On July 25, 1978, an event occurred that would forever mark a turning point in assisted reproduction, a before and after in reproductive medicine. Louise Brown was born in England, the first baby conceived by in vitro fertilization and embryo transfer (IVF and ET), achieved by Drs. Robert Edwards and Patrick Steptoe. For this achievement, Steptoe was named Fellow of the Royal Society in 1987 and Edwards was awarded the Nobel Prize in Medicine and Physiology in 2010.

In Latin America, Dr. Elkin Lucena Quevedo reported in 1985 the birth of the first baby achieved by IVF and ET at the Colombian Fertility and Sterility Center (Cecolfes), and the same year and a few days apart, Dr. Alberto Costoya Arrigoni reported the birth of the first Chilean baby by IVF and ET at the Military Hospital of Santiago de Chile. Both pregnancies were reported by these physicians at the First Congress of the Latin American Federation of Sterility and Fertility Societies, in Lima.

In 1985, Dr. Juan Coyotupa Vega, Dr. Eduardo Maradiegue Méndez and Dr. Guillermo Llerena Cano started performing the Gamete Fallopian Tube Transfer Procedure (GIFT) at the Clínica Delgado(10), a method described by Dr. Ricardo Héctor Asch in 1984.

In August 1990, the first Peruvian baby was born by IVF and ET with the group of Drs. Ladislao Prazak Krofta, Luis Noriega Hoces and Guillermo Llerena Cano, advised by Drs. Nicolas Neuspiller, Juan Carlos Mannara and Roberto Coco of the Fecunditas Institute of Buenos Aires, Argentina(10). In 1992, the PRANOR group implemented the first human semen bank.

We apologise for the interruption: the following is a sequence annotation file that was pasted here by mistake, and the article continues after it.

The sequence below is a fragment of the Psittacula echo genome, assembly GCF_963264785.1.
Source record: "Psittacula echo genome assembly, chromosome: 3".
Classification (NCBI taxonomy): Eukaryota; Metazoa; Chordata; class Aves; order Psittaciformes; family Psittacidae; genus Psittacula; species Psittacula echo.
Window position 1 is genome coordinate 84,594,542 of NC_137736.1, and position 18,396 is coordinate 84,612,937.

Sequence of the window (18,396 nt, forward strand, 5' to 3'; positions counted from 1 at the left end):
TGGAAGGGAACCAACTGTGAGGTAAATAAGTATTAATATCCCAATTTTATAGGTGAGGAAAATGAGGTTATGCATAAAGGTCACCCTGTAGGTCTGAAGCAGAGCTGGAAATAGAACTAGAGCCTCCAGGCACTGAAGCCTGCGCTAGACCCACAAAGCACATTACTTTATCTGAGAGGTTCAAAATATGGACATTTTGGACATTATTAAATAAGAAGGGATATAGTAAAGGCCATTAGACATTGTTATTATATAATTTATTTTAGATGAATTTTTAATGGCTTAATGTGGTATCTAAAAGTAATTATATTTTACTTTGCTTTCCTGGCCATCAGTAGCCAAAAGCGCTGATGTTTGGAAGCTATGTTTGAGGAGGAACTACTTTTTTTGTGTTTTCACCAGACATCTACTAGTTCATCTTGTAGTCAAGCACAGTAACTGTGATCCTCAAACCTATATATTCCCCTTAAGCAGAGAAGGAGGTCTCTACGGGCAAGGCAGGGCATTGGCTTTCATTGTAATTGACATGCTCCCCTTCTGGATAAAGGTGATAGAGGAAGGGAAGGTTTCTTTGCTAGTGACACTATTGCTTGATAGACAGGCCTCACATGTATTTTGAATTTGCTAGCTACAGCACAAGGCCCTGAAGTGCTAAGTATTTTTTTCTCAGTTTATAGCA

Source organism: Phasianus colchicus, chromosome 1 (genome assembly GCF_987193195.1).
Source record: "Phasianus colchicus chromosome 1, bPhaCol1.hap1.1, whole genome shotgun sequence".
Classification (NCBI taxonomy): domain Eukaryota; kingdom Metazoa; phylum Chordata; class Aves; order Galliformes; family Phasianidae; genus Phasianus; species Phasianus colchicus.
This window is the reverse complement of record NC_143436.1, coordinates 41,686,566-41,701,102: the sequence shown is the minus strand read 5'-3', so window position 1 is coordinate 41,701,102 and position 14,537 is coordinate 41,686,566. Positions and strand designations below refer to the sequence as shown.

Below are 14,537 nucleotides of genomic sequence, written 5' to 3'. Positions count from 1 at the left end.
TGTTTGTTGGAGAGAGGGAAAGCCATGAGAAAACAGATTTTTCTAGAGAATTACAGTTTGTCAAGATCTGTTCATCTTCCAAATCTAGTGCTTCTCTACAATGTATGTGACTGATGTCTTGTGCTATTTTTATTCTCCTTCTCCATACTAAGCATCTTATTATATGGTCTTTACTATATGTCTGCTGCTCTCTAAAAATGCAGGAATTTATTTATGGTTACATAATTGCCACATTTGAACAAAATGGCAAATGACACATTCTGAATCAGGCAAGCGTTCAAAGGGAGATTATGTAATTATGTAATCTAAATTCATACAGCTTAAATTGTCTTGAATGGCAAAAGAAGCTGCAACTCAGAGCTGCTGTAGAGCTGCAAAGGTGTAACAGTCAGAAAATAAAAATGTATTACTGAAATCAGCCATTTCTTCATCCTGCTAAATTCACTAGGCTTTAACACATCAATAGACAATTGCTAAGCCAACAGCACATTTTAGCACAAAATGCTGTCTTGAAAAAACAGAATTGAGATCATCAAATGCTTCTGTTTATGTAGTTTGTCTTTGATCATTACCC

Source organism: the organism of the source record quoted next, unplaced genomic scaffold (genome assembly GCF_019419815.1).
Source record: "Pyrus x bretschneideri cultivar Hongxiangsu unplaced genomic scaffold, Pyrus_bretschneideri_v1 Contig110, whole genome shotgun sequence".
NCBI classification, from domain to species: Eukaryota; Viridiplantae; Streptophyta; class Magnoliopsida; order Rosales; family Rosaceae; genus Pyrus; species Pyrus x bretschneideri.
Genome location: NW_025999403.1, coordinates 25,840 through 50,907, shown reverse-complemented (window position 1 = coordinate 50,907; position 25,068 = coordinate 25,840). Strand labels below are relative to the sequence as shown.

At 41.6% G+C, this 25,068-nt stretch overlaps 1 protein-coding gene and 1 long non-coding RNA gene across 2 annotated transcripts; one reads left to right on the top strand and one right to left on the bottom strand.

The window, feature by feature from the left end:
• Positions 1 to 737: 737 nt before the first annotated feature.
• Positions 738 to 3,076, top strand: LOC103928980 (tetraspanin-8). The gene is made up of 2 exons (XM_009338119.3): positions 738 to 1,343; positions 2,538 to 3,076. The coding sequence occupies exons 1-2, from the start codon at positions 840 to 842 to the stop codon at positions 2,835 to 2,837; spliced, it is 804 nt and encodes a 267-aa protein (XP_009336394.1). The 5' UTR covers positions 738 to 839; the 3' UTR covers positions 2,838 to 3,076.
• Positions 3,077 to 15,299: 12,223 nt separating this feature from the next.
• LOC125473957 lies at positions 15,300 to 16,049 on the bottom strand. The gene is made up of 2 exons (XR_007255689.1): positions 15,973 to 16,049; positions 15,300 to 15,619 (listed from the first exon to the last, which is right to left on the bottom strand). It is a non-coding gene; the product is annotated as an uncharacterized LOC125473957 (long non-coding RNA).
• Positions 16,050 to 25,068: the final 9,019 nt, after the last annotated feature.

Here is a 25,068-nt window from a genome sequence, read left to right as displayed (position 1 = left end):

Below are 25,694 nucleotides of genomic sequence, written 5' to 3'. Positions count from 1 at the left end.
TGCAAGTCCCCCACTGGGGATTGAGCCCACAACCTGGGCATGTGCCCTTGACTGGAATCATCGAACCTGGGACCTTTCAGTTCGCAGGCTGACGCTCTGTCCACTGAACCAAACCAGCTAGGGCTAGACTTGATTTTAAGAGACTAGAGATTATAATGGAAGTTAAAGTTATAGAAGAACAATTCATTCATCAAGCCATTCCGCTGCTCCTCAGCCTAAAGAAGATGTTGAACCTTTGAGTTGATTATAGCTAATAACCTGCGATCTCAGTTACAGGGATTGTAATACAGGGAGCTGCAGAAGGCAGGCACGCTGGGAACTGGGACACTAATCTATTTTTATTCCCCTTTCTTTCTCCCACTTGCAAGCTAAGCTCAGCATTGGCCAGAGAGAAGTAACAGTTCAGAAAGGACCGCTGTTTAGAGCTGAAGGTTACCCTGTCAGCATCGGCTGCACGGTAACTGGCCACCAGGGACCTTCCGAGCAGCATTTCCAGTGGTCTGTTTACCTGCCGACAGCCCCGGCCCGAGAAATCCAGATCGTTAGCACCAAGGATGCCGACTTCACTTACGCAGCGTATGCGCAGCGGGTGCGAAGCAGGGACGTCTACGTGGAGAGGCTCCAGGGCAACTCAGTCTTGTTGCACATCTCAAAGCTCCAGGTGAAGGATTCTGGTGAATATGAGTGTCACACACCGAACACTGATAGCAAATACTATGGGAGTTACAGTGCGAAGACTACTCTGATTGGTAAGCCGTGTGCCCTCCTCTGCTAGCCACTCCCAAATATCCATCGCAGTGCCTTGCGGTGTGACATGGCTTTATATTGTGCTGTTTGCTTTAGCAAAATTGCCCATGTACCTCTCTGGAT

Likewise, in 1992 Gianpiero Palermo reported the first results of gestations achieved by injecting spermatozoa with poor motility into the cytoplasm of mature oocytes, the intracytoplasmic sperm injection (ICSI) technique, which was soon used all over the world to fertilize oocytes with spermatozoa with little or no motility.

In 1995, sperm and embryo freezing began in several reproduction clinics. In the same year, Dr. Santiago Munne and his team, in the United States, began preimplantation diagnosis studies.

In 1998, the Institute of Gynecology and Fertility published the first pregnancies obtained with ICSI, and Dr. Alvaro Ascenzo Aparicio created a new TOMI technique, which consists of tubal transfer of microinjected oocyte, with good gestational results(11).


The purpose of all these efforts is that the specialists in human reproduction master all the techniques involved in the studies and treatments of the infertile couple, in order to be able to transfer a unique and healthy embryo, and later, after a gestation, to achieve the happiness of being parents for a couple who were carriers of infertility.


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9. Hoyle Cox J. Factor ovárico: Tratamiento. Rev Fert Matr. 1972;7:93-6 [ Links ]

10. Llerena Cano G. Veinticinco años de reproducción humana asistida en el Perú. Vox Juris. 2014;28(2):147-60. [ Links ]

11. Rechkemmer A, Peña F, Ascenzo A, Dávalos R. Tubal insertion of microinjected eggs (TIME) for patients with severe cervical disorders. Int J Obstet. 2018;143(Suppl 3):814-5. [ Links ]

Funding: Self-funded

Cite as: Ascenzo Palacio A, Jefferson Cortez L. Human reproduction in Peru. Rev Peru Ginecol Obstet. 2021;67(3). DOI:

Received: July 08, 2021; Accepted: July 17, 2021

Conflict of interest:

The authors declare no conflict of interest in the publication of this article